New Delhi: India’s largest drug maker, Ranbaxy Laboratories Ltd, has settled a lawsuit with AstraZeneca Plc. and signed an agreement, the first of its kind for an Indian company, with the UK-based firm that could generate significant revenues for it over a period of time.
The deal helps AstraZeneca stave off potential competition from Ranbaxy’s generic or off- patent offering of the drug, although the company still faces challenges from other generic drug makers.
Big settlement: Ranbaxy’s managing director Malvinder M. Singh.
The lawsuit concerns Nexium, an ulcer drug that is one of AstraZeneca’s flagship products and the deal envisages the Gurgaon-based Ranbaxy supplying ingredients used in Nexium starting May 2009, the entire drug a year later, and launching a generic or copycat version of the drug when it goes off patent in May 2014.
The contribution of these measures to Ranbaxy’s revenues starting May 2009 could not immediately be assessed. A succesful patent challenge gives generic drug manufacturers a six-month run in US with limited market competition (this is also called exclusivity). Tuesday’s settlement, however, will give Ranbaxy significantly more than that and analyts are still crunching numbers on what it could be.
However, AstraZeneca is involved in similar lawsuits with companies such as Teva Pharmaceutical Industries Ltd and Dr Reddy’s Laboratories Ltd. The status of these suits couldn’t immediately be ascertained. It also isn’t clear what happens to the AstraZeneca-Ranbaxy settlement should one of these challengers win its suit. A spokesperson for AstraZeneca declined to comment on this issue while Ranbaxy’s spokesperson said, without elaborating further, that the firm would be the first to launch a generic version of the drug.
Esomeprazole magnesium capsules, sold as Nexium, had sales of $3.4 billion (Rs13,600 crore) in the US and $5.2 billion globally in 2007—second only to Pfizer Inc.’s cholesterol drug Lipitor. According to the out-of-court settlement between the two companies, Ranbaxy will launch its version of the drug under a licence from AstraZeneca in May 2014 when the first of the Nexium patents expire. New drugs are usually protected by numerous patents, referred to as a patent estate. Those protecting Nexium have expiration dates ranging from 2014 through 2019.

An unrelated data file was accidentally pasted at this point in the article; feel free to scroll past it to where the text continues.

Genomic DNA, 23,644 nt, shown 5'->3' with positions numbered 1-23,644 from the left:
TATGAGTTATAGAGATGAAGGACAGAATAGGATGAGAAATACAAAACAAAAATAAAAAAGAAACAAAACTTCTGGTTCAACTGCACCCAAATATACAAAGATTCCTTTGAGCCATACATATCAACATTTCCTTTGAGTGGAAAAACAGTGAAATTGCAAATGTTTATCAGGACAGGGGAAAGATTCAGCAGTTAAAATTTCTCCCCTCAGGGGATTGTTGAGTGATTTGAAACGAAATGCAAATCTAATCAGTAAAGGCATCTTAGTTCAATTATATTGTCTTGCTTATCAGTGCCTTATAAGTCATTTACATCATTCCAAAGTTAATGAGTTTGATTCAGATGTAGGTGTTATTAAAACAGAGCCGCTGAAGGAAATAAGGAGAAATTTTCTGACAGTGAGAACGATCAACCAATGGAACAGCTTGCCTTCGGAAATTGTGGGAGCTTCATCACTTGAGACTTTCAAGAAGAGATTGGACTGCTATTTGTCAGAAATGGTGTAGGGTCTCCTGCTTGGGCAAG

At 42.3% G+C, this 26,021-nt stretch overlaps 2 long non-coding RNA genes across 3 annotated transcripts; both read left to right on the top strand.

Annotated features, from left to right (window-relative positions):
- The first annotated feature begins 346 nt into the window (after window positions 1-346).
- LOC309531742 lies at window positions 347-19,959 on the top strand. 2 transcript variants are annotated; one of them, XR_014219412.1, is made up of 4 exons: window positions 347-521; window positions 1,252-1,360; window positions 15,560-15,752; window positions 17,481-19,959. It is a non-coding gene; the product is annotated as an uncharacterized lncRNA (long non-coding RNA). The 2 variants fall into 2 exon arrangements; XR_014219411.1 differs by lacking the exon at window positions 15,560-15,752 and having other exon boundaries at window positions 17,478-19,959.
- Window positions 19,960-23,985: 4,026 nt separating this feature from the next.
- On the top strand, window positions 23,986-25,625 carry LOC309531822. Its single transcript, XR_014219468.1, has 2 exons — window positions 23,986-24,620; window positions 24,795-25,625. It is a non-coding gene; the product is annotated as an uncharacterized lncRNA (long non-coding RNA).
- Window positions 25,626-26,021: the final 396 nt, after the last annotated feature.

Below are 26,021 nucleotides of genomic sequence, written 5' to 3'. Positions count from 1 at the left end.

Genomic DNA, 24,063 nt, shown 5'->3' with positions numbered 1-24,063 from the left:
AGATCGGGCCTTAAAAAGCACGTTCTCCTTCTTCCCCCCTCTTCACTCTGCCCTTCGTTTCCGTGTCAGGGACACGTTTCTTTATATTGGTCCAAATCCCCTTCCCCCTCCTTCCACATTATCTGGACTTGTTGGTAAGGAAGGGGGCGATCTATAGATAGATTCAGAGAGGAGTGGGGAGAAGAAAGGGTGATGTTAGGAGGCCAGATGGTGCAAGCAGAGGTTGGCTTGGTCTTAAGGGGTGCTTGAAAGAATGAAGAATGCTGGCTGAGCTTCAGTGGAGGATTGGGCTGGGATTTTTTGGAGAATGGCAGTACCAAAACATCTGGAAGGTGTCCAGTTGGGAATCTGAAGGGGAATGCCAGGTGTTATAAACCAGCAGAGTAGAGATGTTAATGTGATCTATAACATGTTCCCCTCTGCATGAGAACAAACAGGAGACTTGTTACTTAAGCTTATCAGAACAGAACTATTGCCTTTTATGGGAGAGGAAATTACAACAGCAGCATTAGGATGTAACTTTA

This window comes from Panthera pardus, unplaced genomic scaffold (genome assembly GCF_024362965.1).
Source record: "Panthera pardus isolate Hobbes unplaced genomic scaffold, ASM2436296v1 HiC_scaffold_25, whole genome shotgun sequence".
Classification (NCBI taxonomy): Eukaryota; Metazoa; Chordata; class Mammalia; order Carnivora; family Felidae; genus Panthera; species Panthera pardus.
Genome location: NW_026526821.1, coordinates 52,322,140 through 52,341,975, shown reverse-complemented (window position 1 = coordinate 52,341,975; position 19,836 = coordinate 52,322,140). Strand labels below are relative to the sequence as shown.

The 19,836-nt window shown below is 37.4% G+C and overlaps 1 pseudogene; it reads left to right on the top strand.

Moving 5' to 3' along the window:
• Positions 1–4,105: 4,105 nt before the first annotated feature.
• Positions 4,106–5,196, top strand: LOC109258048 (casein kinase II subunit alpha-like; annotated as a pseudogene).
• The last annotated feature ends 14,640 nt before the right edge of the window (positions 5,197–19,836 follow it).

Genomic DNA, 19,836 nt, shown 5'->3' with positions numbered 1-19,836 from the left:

While Ranbaxy will be the sole generic drug maker enjoying market exclusivity for Nexium in the US in 2014, it will also begin supplying the raw material for 50% of AstraZeneca’s US supply of the drug from May 2009 and finished drug dosages a year later. The third part of the settlement makes the Indian company AstraZeneca’s US distributor for heart drug Felodipine Capsules and 40mg tablets of another ulcer drug, Omeprazole.
The financial terms of the deal were not disclosed.
“AstraZeneca gets over the uncertainty of a generic drug launch to their largest product. The deal securing the raw material supply deal further sweetens the deal. For Ranbaxy, the overall package is far superior than what one would get through pure six-month exclusivity benefit in a patent challenge,” said a pharmaceutical sector analyst at a Mumbai-based brokerage, who did not wish to be identified. The executive described the settlement as “a very elegant solution.”
“This is the biggest and most comprehensive (patent) settlement in the global pharmaceutical industry. It will bring greater certainity and visibility on our US launches as well as revenues,” said Malvinder M. Singh, Ranbaxy’s managing director, who expects the company to earn around $1.25-1.5 billion until the end of the exclusivity period in 2014.
Ranbaxy had received tentative approval for the drug from US Food and Drug Administration in February this year.
Analysts say Ranbaxy’s revenues could increase by $500-600 million in 2014 alone on account of the deal. Its shares rose 8.62% to close at Rs481.80 each on the Bombay Stock Exchange on a day when the exchange’s benchmark Sensex rose 2.19% to close at 16,153.66.
Prashant Vaishampayan and Priti Arora, analysts with Kotak Securities Ltd, who have a “buy” rating on Ranbaxy’s stock, wrote in their latest report that the “settlement with AstraZeneca on generic Nexium serves Ranbaxy’s long- term interest the best.”
Another analyst with a global equity equity firm, who said Ranbaxy was turning its lawsuits into predictable revenue-generating assets through these settlements, called it a “breakthrough” agreement. Ranbaxy has entered into similar deals with other firms in the past few months, though none are as complex as the one with AstraZeneca. It settled disputes with GlaxoSmithKline Plc. on anti-herpes drug Valtrex last year and migraine drug Imitrex in January this year. It also entered into an agreement to drop the patent challenge on prostate drug Flomax made by Boehringer Ingelheim/Astellas Pharma.
The Indian drug maker “concedes that all six patents asserted by AstraZeneca in the patent litigation are valid and enforceable” and “accepts that four of the patents would be infringed by the unlicensed sale of Ranbaxy’s proposed generic product”, said a statement from AstraZeneca. It added that patent infrigement lawsuits will continue against Israel-based drug maker Teva Pharmaceutical Industries Ltd, its affiliate IVAX Corp., and Hyderabad-based Dr Reddy’s Laboratories Ltd.
David Brennan, chief executive of the UK firm, said that he believed this agreement to be “the right business decision” and one that gave “increased clarity and stability”.
“We continue to have confidence in the strength of our patents and will vigorously defend our intellectual property,” added Brennan in the statement.